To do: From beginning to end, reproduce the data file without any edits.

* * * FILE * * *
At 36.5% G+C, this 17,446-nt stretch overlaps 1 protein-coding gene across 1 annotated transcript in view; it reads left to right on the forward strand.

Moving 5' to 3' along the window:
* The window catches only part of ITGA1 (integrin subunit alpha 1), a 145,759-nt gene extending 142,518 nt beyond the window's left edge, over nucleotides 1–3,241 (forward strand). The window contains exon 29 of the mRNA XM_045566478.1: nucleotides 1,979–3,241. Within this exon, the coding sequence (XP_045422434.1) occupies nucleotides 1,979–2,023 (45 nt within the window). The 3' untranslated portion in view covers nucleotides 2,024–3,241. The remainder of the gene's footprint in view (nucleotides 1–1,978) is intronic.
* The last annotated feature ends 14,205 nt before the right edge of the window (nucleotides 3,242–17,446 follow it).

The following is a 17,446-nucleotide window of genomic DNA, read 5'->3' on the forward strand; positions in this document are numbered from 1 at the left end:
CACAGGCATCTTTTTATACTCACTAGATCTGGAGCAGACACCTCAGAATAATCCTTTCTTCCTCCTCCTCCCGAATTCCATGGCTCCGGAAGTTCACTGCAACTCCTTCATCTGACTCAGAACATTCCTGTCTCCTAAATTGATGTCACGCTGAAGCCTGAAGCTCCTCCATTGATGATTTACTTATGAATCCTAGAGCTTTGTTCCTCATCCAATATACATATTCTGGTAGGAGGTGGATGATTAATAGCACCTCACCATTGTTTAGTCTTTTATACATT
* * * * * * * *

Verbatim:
At 36.5% G+C, this 17,446-nt stretch overlaps 1 protein-coding gene across 1 annotated transcript in view; it reads left to right on the forward strand.

Moving 5' to 3' along the window:
* The window catches only part of ITGA1 (integrin subunit alpha 1), a 145,759-nt gene extending 142,518 nt beyond the window's left edge, over nucleotides 1–3,241 (forward strand). The window contains exon 29 of the mRNA XM_045566478.1: nucleotides 1,979–3,241. Within this exon, the coding sequence (XP_045422434.1) occupies nucleotides 1,979–2,023 (45 nt within the window). The 3' untranslated portion in view covers nucleotides 2,024–3,241. The remainder of the gene's footprint in view (nucleotides 1–1,978) is intronic.
* The last annotated feature ends 14,205 nt before the right edge of the window (nucleotides 3,242–17,446 follow it).

The following is a 17,446-nucleotide window of genomic DNA, read 5'->3' on the forward strand; positions in this document are numbered from 1 at the left end:
CACAGGCATCTTTTTATACTCACTAGATCTGGAGCAGACACCTCAGAATAATCCTTTCTTCCTCCTCCTCCCGAATTCCATGGCTCCGGAAGTTCACTGCAACTCCTTCATCTGACTCAGAACATTCCTGTCTCCTAAATTGATGTCACGCTGAAGCCTGAAGCTCCTCCATTGATGATTTACTTATGAATCCTAGAGCTTTGTTCCTCATCCAATATACATATTCTGGTAGGAGGTGGATGATTAATAGCACCTCACCATTGTTTAGTCTTTTATACATT